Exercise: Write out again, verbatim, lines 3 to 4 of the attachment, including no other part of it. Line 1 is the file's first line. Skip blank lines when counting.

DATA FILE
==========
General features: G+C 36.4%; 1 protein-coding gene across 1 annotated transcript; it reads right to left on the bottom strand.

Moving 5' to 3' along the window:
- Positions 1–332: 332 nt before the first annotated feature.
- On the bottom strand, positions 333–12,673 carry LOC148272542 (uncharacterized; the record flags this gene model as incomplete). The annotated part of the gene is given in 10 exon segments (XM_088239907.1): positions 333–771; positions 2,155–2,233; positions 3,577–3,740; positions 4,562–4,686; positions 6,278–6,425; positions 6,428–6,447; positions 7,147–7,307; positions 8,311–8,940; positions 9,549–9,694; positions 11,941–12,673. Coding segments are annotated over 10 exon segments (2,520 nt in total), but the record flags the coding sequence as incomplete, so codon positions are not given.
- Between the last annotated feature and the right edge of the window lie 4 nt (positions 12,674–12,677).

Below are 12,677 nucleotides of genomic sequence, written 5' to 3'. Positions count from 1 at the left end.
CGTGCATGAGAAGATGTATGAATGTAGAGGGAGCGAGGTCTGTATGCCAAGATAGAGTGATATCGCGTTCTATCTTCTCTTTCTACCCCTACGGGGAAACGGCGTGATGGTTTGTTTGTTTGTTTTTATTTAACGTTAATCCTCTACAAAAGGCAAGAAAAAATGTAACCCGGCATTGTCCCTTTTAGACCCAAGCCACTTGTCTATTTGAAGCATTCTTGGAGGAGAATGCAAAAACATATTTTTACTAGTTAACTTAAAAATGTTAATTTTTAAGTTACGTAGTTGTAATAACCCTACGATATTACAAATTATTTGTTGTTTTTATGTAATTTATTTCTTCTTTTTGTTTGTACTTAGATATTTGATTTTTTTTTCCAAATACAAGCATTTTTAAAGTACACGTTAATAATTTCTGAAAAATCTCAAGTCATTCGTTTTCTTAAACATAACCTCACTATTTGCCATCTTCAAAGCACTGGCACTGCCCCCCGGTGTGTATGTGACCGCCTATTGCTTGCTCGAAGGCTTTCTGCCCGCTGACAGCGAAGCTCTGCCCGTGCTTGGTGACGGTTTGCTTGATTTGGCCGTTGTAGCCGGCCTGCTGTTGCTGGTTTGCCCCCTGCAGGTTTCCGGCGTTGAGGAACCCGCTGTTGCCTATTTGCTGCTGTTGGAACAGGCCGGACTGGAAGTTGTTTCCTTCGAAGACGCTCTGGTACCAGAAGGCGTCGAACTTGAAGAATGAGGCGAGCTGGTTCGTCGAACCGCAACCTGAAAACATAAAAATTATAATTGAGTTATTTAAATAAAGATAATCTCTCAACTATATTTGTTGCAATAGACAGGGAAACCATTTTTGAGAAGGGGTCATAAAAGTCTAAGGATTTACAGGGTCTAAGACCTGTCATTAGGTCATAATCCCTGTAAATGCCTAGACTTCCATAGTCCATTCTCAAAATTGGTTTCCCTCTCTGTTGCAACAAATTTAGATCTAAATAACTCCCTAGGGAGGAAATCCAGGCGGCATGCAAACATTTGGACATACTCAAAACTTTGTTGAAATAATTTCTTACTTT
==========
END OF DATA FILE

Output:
- Positions 1–332: 332 nt before the first annotated feature.
- On the bottom strand, positions 333–12,673 carry LOC148272542 (uncharacterized; the record flags this gene model as incomplete). The annotated part of the gene is given in 10 exon segments (XM_088239907.1): positions 333–771; positions 2,155–2,233; positions 3,577–3,740; positions 4,562–4,686; positions 6,278–6,425; positions 6,428–6,447; positions 7,147–7,307; positions 8,311–8,940; positions 9,549–9,694; positions 11,941–12,673. Coding segments are annotated over 10 exon segments (2,520 nt in total), but the record flags the coding sequence as incomplete, so codon positions are not given.